“DSO flex wouldn’t necessarily be a standalone business case [for V2G],” says Mullen. “But it is a complementary revenue stream, and the market is starting to develop in the UK.”

Most importantly, she says, the DNOs “have designed their markets with smaller-scale assets, such as EVs in mind; the metering and data requirements do not necessarily exclude them”.

Get paid to charge

Another potential V1/V2G revenue stream is ‘demand turn up’; charging cars when there is too much power on the transmission or distribution system. National Grid ESO has faced challenges in recent years from low summer demand and high solar output, but this year’s Covid-19 lockdowns presented exceptional circumstances.

Demand was 15-20 per cent lower than normal, and Grid had to work much harder to keep the system stable. It is paying distributed generators to stop exporting renewables on to the system as well as paying batteries and businesses to use more power – a service EVs could readily deliver.

National Grid ESO plans to run the system on zero carbon sources whenever possible by 2025. To do that, National Grid says it will need much more flexibility.

Who should consider V2G?

“Any business that has vehicles parked for long periods at a time might benefit from V2G,” says Mullen. “It’s important to consider V2G technology and benefits at an early stage. Even if businesses do not do it now, they should set up charging infrastructure and car parks to be V2G ready,” she says.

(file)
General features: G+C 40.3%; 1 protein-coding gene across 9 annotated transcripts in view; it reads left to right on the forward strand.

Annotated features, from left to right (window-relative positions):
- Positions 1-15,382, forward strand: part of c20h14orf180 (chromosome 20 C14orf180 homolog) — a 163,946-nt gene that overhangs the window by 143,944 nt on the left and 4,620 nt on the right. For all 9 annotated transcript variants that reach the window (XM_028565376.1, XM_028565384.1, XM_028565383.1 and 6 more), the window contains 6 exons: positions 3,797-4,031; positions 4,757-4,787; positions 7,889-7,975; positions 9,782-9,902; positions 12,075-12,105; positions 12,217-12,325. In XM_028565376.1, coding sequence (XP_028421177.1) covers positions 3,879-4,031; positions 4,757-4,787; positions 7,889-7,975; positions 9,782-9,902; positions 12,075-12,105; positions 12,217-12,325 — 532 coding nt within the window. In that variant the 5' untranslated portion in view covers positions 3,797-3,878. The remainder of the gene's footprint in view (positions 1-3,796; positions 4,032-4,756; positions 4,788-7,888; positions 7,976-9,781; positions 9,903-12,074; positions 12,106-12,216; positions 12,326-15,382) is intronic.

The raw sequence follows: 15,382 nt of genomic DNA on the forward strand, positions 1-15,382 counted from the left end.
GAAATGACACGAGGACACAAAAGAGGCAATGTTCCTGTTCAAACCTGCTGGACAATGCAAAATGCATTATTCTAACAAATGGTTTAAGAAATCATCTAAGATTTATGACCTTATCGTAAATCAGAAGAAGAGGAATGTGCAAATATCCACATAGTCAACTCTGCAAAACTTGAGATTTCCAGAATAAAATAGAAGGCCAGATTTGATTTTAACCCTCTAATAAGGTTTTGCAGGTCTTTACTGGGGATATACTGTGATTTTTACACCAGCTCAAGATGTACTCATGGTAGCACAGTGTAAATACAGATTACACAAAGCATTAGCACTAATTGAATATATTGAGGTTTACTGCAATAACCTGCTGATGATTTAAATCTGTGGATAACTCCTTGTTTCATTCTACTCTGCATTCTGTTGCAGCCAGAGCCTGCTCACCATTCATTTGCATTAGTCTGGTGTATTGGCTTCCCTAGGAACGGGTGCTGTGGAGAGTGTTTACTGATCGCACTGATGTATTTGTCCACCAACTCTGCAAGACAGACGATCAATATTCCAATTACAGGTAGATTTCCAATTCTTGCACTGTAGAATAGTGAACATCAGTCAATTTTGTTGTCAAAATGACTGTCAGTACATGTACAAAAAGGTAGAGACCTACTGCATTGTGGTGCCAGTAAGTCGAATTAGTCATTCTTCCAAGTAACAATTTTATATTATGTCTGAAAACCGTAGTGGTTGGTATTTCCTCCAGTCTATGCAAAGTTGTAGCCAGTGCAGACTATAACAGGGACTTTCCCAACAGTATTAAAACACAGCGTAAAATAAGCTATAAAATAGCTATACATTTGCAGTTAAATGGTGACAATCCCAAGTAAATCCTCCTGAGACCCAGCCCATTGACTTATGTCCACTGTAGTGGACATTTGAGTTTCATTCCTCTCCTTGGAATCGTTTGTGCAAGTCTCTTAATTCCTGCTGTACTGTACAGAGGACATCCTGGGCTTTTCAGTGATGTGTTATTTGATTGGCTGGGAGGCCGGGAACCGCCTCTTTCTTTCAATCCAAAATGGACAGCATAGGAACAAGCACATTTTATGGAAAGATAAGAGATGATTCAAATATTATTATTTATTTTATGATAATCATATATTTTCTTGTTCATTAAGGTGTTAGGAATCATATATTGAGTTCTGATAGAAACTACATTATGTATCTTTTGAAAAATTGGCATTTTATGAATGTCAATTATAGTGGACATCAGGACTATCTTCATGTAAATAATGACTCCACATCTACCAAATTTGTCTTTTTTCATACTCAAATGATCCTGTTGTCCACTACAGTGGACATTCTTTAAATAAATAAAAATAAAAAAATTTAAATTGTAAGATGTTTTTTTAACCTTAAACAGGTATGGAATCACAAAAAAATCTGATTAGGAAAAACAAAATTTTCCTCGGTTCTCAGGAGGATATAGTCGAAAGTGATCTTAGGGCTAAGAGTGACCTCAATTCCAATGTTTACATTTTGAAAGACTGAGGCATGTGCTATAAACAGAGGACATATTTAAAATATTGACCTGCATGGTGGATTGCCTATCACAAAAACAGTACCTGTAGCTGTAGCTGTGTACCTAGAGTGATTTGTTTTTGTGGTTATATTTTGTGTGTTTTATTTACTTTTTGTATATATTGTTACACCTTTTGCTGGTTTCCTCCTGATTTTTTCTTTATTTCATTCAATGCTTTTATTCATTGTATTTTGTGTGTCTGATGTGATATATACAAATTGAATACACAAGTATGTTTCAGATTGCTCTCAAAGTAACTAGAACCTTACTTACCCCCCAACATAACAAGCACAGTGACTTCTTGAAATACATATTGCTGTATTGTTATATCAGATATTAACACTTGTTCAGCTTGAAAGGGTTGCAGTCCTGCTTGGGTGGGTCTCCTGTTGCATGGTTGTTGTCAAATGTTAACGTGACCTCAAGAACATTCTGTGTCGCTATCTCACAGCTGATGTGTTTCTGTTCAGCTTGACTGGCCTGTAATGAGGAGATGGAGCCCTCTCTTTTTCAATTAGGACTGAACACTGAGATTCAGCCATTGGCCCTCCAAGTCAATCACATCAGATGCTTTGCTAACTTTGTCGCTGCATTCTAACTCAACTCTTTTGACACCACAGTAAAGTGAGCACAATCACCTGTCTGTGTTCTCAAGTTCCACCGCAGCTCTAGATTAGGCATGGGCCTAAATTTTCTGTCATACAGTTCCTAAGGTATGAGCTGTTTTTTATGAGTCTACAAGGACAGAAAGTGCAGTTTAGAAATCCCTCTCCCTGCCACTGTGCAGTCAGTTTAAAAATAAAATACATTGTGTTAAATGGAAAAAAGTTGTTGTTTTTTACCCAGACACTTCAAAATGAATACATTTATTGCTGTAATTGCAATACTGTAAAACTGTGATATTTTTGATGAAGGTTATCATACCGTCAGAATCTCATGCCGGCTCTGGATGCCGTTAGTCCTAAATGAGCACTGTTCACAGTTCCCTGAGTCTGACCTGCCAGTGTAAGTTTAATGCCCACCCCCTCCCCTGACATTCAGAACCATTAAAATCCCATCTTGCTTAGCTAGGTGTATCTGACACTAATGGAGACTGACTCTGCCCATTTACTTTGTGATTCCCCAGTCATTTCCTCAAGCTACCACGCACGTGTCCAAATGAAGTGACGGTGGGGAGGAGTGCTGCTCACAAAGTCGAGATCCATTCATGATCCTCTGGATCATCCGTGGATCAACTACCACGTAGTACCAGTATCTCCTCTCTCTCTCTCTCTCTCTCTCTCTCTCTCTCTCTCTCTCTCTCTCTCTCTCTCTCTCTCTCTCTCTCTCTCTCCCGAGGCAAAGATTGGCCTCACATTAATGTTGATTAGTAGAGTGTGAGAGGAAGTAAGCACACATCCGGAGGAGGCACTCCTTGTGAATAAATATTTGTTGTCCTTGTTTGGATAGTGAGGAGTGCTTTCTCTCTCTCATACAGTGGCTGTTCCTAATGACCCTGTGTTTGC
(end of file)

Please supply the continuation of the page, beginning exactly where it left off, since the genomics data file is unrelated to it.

“Usually there is a significant economic benefit to adding at least some proportion of V2G [to the mix],” she adds.

“Having that flexibility allows you to better optimise connection capacity and means you can avoid reinforcements. Larger business usually have variable tariffs that reflect peak prices, and vehicles can help to save them a lot of money.”

eFlex: London fleet V2G trial

Nuvve is involved in E-Flex, an InnovateUK-funded V2G trial that includes the GLA, TfL, Cisco, Cenex, Imperial College London and E-Car Club.

Gnewt Cargo is the largest fleet involved. The Menzies Distribution-owned firm operates 70 modified electric vehicles and has deployed 10 bi-directional chargers alongside smart chargers at its East London depot.

It’s still early days. “We’re doing level one stuff, basic profiles, balancing with the other units,” says Nuvve’s Paige Mullen. But the Gnewt deployment is starting to provide real life data and insight about the balance between energy and fleet needs.

“Gnewt is a very good use case, because they have a long dwell time, so we can test the periods where we can make the most from V2G,” says Mullen. “On the flip side, Gnewt relies on these vehicles every day, so the batteries have to be up to the required level.”

Meanwhile, E-Flex is providing further insight into the co-ordination required between building, energy and fleet managers to find the optimal mix, which is bespoke to each site. “That is a good thing to start working on early, and not in silos,” says Mullen.

Early engagement with DNOs is also key, she says, given V2G chargers will require signoff by an onsite witness. At Gnewt’s site, that took five months.

“The grid connection and capacity issue needs to be streamlined – and I think DNOs are realising that,” says Mullen. “Right now, it’s not scaleable.”

V2G: Why only Nissan?